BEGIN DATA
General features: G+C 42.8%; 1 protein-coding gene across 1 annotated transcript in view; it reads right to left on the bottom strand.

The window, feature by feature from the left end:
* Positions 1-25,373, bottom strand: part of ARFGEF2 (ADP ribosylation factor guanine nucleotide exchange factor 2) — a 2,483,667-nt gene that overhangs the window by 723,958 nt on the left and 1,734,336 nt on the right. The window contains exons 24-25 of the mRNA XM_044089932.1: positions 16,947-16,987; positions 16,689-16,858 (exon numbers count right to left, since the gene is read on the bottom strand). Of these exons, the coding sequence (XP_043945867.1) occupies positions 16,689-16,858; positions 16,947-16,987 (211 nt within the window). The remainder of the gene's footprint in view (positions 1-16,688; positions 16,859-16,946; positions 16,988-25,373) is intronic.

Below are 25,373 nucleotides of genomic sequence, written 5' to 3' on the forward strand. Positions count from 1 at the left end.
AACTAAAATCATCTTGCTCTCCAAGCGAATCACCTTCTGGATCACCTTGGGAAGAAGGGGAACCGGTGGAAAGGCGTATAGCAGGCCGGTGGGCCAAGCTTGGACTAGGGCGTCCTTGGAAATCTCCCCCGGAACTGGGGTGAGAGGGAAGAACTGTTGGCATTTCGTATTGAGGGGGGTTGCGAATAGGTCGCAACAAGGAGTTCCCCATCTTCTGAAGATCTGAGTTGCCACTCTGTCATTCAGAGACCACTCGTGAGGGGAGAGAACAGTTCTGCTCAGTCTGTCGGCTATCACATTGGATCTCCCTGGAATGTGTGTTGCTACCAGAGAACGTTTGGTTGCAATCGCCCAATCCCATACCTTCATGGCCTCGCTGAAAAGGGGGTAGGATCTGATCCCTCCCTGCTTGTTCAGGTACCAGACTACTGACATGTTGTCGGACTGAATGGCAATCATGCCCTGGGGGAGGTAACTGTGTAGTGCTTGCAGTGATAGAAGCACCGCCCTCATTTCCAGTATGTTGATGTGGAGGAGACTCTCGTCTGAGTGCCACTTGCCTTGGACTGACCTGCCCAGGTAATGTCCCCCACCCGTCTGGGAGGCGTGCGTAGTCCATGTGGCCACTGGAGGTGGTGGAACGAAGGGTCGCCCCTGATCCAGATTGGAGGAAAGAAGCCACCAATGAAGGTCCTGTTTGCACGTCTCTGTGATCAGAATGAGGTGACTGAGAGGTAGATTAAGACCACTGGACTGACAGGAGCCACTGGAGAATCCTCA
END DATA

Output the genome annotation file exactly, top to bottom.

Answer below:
General features: G+C 42.8%; 1 protein-coding gene across 1 annotated transcript in view; it reads right to left on the bottom strand.

The window, feature by feature from the left end:
* Positions 1-25,373, bottom strand: part of ARFGEF2 (ADP ribosylation factor guanine nucleotide exchange factor 2) — a 2,483,667-nt gene that overhangs the window by 723,958 nt on the left and 1,734,336 nt on the right. The window contains exons 24-25 of the mRNA XM_044089932.1: positions 16,947-16,987; positions 16,689-16,858 (exon numbers count right to left, since the gene is read on the bottom strand). Of these exons, the coding sequence (XP_043945867.1) occupies positions 16,689-16,858; positions 16,947-16,987 (211 nt within the window). The remainder of the gene's footprint in view (positions 1-16,688; positions 16,859-16,946; positions 16,988-25,373) is intronic.

Below are 25,373 nucleotides of genomic sequence, written 5' to 3' on the forward strand. Positions count from 1 at the left end.
AACTAAAATCATCTTGCTCTCCAAGCGAATCACCTTCTGGATCACCTTGGGAAGAAGGGGAACCGGTGGAAAGGCGTATAGCAGGCCGGTGGGCCAAGCTTGGACTAGGGCGTCCTTGGAAATCTCCCCCGGAACTGGGGTGAGAGGGAAGAACTGTTGGCATTTCGTATTGAGGGGGGTTGCGAATAGGTCGCAACAAGGAGTTCCCCATCTTCTGAAGATCTGAGTTGCCACTCTGTCATTCAGAGACCACTCGTGAGGGGAGAGAACAGTTCTGCTCAGTCTGTCGGCTATCACATTGGATCTCCCTGGAATGTGTGTTGCTACCAGAGAACGTTTGGTTGCAATCGCCCAATCCCATACCTTCATGGCCTCGCTGAAAAGGGGGTAGGATCTGATCCCTCCCTGCTTGTTCAGGTACCAGACTACTGACATGTTGTCGGACTGAATGGCAATCATGCCCTGGGGGAGGTAACTGTGTAGTGCTTGCAGTGATAGAAGCACCGCCCTCATTTCCAGTATGTTGATGTGGAGGAGACTCTCGTCTGAGTGCCACTTGCCTTGGACTGACCTGCCCAGGTAATGTCCCCCACCCGTCTGGGAGGCGTGCGTAGTCCATGTGGCCACTGGAGGTGGTGGAACGAAGGGTCGCCCCTGATCCAGATTGGAGGAAAGAAGCCACCAATGAAGGTCCTGTTTGCACGTCTCTGTGATCAGAATGAGGTGACTGAGAGGTAGATTAAGACCACTGGACTGACAGGAGCCACTGGAGAATCCTCA